TV Isn’t Dead, It’s Not Even Sick
In recent years, much has been written about the “death of TV”. From what we’ve seen so far with fall premieres and sports programming, this isn’t yet the case. But the balance of viewership today between Boomers and Gen Y, along with television’s tie to pop culture, is worth focusing on with fresh numbers and the latest ratings for there are things to learn.
TV networks debut most of their new shows in late September. When evaluated together, the big four networks (NBC, CBS, ABC and Fox) were up 11 percent in the 18 – 49 demo. There were several huge shows to start the season:
Marvel Agents of S.H.I.E.L.D.: 12.1 million viewers
The Blacklist: 12.6 million viewers
The Crazy Ones: 15.6 million viewers
The Voice: 15 million viewers
The Big Bang Theory: 20.4 million viewers
NCIS: 20 million viewers
And time-shifted viewing vaulted other shows to the top… Take the new Fox series, Sleepy Hollow. It premiered with 12.7 million viewers and then picked up another 10 million during the week—from DVRs and Hulu—which made for a whopping 79% audience lift. This was Fox’s highest-rated premiere in 12 years.
Overall, among the younger 18 – 49 audience, NBC leads all networks and is up 3 percent over last season. Fox remains on top for delivering key programming for younger audiences with shows like The Simpsons and Family Guy still bringing in between 9 and 11 million viewers each.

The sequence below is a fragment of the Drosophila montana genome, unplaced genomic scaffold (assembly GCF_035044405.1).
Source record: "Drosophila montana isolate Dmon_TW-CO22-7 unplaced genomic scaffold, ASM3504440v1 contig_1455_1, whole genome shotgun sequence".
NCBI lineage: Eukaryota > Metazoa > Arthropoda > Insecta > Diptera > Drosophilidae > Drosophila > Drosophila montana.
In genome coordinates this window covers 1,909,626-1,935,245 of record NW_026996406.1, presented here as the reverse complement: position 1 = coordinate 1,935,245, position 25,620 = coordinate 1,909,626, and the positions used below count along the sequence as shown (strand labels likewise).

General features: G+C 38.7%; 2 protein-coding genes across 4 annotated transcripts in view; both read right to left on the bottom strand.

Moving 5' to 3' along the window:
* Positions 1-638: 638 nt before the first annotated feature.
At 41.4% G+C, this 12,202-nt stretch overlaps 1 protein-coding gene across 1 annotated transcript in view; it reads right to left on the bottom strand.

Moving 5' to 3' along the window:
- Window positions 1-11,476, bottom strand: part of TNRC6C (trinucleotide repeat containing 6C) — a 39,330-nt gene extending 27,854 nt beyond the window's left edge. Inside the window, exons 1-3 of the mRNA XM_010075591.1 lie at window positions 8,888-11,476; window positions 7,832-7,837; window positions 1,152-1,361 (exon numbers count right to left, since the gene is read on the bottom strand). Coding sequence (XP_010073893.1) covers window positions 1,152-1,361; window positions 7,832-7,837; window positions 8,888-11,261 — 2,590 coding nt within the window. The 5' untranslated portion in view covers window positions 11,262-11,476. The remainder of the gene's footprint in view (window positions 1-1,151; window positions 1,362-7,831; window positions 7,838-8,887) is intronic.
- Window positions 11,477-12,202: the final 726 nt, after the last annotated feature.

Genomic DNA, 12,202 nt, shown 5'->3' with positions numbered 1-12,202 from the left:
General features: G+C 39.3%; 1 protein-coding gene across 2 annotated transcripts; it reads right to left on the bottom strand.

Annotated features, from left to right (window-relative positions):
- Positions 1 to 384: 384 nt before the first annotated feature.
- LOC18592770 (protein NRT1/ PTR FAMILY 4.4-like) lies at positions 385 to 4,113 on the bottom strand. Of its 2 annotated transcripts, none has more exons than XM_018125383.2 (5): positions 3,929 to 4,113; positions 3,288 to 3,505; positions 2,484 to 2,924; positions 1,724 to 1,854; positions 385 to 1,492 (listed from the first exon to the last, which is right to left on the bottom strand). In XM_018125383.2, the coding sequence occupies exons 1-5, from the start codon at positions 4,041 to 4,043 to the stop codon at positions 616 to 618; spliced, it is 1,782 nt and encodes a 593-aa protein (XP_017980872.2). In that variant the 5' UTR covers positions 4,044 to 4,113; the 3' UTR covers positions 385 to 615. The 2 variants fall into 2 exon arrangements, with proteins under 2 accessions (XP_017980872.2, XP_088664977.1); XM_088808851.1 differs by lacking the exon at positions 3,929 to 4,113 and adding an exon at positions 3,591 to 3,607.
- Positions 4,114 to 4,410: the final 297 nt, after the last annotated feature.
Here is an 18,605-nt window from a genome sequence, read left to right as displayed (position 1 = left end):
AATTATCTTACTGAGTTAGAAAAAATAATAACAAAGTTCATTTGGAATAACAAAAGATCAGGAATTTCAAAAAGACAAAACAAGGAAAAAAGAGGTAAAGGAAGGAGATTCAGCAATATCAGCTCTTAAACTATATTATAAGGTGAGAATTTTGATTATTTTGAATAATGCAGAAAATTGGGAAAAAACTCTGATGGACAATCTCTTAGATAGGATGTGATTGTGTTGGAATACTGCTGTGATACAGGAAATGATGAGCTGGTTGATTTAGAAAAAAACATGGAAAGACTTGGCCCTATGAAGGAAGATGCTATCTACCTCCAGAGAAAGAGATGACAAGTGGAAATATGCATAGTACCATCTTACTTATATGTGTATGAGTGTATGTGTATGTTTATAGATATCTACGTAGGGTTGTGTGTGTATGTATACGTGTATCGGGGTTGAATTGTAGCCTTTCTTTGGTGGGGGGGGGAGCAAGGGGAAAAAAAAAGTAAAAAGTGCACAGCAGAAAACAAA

But there’s no doubt that TV, in general, is aging. Boomer audiences by sheer size represent the majority of the ratings because their equally-sizable counterpart, Gen Y, just doesn’t watch as much. According to Nielsen, Boomers spend 174 hours per month watching TV compared to only 107 hours for Gen Y. Accordingly, CBS alone has ten programs (including NCIS, Hawaii Five-o, The Good Wife and 60 Minutes) that deliver a median age of 60.
It’s important to remember that Boomers (now between the ages of 49 and 67) are the wealthiest generation controlling 70 percent of all US disposable income. They account for 50 percent of all packaged goods sales, 80 percent of leisure travel spending and 41 percent of new car purchases.
That being said, time-shifted viewing and alternate-screen viewing is heavier in the younger demos and currently Nielsen can only measure time-shifted DVR ratings within seven days. Twitter ratings are in their infancy and many viewers will watch programming through Hulu, Netflix or the show’s website which aren’t all measured in mass form.
Beyond age demos, TV is still where we overwhelmingly turn for our key events. Like football. Last week’s Sunday match up between the Saints and Patriots delivered 26.7 million viewers. In fact, of the 15 most watched TV shows this fall, NFL games were #1 – #14 with an average of 24.2 million viewers per game.
TV isn’t dead. Far from it. We just need to be sure that we understand the current dynamics of it.
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